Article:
Policy application forms often ask for Recovery Point Objectives (RPO) and Recovery Time Objectives (RTO), but what do these actually mean? RPO determines how much data can potentially be lost in the event of a restoration, while RTO refers to the time it takes to recover and bring the data back online. Carriers want to assess these objects in order to determine the maximum extent of business interruption (BI) that their insureds may face in the event of a cyber incident. This realistic setting of expectations for business continuity ultimately dictates the premiums set by underwriters.  

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For example, although cloud backups are lauded for their off-site storage benefits, downloading large volumes of data from the cloud can be time-consuming, especially if insureds have on-premise servers and need to restore significant amounts of data. This means that the RTO from a cloud backup may be considerably greater. To address this, cyber insurance professionals should make sure that their insureds have explored alternative options, such as having the cloud service provider ship physical drives containing the data, which can expedite the restoration process.

Regularly testing backups to make sure that they function properly is also critically important for reducing RPO and RTO. By testing backups periodically, clients can ensure their effectiveness and identify any issues or gaps that may hinder data restoration in case of a cyber incident. 

Clients should be able to demonstrate the infrastructure considerations that have shaped their backup policies. In the event of a ransomware attack or other cyber incidents, forensic analysis is essential to understand the attack and prevent future breaches. During this process, insureds also need to restore their infrastructure and bring their systems back online. To facilitate this, therefore, they should have a plan in place for a suitable location to restore their backups, ensuring that the forensic analysis can continue simultaneously with the restoration efforts. This requires having the necessary resources, such as computers and storage devices, readily available to restore backups efficiently.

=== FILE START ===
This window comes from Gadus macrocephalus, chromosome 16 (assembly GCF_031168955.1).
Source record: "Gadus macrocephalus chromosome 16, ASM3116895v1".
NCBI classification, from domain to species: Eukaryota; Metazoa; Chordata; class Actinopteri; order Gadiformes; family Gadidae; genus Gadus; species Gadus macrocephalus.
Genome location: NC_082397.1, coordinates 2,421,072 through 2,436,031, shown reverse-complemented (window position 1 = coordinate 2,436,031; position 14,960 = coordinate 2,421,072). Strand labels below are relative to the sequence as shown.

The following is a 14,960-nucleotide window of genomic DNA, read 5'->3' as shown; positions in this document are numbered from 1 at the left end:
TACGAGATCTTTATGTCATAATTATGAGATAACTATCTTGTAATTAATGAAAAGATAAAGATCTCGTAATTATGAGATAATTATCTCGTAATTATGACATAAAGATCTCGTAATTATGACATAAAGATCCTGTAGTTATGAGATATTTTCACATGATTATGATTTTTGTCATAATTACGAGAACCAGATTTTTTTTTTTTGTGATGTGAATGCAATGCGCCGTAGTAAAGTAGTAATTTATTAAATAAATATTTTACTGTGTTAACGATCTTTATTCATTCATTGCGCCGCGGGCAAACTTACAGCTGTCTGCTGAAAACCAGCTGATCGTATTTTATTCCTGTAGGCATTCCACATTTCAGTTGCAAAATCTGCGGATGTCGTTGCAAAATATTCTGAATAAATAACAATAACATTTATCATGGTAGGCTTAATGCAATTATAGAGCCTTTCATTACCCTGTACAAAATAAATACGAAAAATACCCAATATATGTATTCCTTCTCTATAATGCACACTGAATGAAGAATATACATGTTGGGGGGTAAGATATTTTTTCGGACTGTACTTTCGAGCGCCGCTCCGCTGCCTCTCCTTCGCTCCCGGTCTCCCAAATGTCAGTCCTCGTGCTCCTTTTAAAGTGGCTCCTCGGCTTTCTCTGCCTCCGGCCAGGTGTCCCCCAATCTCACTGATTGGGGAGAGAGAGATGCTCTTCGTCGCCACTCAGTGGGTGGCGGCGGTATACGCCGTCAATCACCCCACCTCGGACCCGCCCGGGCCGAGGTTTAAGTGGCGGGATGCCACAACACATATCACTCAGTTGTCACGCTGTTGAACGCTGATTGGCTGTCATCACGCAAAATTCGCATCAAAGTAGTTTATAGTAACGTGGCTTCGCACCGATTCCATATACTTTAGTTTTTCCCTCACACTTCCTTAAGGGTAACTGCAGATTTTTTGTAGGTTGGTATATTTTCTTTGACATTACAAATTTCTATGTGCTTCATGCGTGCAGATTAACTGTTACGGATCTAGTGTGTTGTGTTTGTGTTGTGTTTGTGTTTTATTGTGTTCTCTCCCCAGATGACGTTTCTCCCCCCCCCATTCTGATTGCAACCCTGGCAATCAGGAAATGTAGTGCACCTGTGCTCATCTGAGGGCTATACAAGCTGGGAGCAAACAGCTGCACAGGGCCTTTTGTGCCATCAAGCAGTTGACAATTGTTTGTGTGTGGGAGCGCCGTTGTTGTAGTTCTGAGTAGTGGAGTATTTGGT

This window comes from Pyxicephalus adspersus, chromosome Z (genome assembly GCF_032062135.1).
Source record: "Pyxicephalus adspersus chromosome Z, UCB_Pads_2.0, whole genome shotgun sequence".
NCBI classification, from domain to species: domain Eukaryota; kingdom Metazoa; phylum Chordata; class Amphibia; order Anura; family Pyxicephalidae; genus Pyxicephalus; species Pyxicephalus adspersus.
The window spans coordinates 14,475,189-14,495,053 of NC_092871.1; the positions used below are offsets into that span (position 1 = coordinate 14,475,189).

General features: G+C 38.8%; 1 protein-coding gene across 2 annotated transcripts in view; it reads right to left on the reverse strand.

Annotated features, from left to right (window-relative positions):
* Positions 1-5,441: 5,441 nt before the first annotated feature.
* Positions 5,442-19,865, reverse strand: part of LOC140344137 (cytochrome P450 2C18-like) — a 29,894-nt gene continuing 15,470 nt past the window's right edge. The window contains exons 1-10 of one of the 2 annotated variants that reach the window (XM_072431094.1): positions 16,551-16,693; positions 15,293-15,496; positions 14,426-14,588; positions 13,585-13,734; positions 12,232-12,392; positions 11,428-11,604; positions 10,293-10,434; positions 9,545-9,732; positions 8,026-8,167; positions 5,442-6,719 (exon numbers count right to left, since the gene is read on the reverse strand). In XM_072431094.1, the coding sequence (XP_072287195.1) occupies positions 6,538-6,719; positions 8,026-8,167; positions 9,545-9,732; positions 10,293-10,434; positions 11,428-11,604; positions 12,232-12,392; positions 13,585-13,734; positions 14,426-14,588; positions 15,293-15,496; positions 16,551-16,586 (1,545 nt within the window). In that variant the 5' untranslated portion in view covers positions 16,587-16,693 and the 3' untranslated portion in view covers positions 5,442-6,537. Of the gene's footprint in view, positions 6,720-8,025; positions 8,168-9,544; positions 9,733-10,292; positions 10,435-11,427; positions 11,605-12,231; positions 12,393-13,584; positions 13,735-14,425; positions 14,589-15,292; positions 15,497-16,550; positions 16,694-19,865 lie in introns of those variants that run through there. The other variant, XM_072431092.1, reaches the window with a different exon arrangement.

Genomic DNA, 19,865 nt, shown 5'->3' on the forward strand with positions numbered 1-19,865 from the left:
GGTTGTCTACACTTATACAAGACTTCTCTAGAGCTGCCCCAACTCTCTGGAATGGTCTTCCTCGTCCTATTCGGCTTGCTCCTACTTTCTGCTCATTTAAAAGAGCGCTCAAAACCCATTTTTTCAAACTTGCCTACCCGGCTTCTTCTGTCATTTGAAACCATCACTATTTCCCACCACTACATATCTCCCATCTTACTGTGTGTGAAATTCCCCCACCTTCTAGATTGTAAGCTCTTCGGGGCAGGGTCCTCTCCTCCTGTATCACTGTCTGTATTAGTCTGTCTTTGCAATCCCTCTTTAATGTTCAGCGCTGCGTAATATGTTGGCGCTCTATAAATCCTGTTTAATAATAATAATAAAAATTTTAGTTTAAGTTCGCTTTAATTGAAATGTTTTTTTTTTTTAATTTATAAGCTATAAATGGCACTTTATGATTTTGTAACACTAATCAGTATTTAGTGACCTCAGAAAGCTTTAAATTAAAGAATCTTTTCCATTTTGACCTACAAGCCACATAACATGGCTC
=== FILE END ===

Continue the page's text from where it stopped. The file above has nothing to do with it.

Finally, using the same credentials for backup systems as those used for other network services carries great risk. If an attacker gains access to the network credentials, they can potentially delete or compromise the backups, rendering them useless for data restoration. To mitigate this risk, carriers will often check whether their insureds use separate credentials for their backup systems, ensuring that even if network credentials are compromised, the backups remain secure and intact.

data backups separate credentials
An example of a cyber insurance application form with focused questions on data back ups. Source: Corvus

RPO and RTO best practices

When assessing the RPO and RTO quoted by the insured, cyber insurance professionals should consider whether the following has been considered: 

  • Has the amount of data that the client can afford to lose been balanced against the impact it would have on their business? Answers for RTO should usually range from a day to one week, depending on the size and nature of the business.
  • Has the client considered the cost of more frequent backups versus the risk of having to redo work if data is lost?
  • Have options for spacing backups and achieving longer-term data retention been explored by the client?


data backups RPO and RTO cyber insurance
Here is an example of how questions around RPO and RTO might be worded in a proposal form. Source: Chubb


Safeguarding data backups is essential in protecting organizations from the damaging effects of cyber incidents and is a crucial component of competent Incident Response (IR). Watch the full IR Masterclass for more guidance on best practices for building incident response plans and key relationships for insureds to establish ahead of a cyber incident.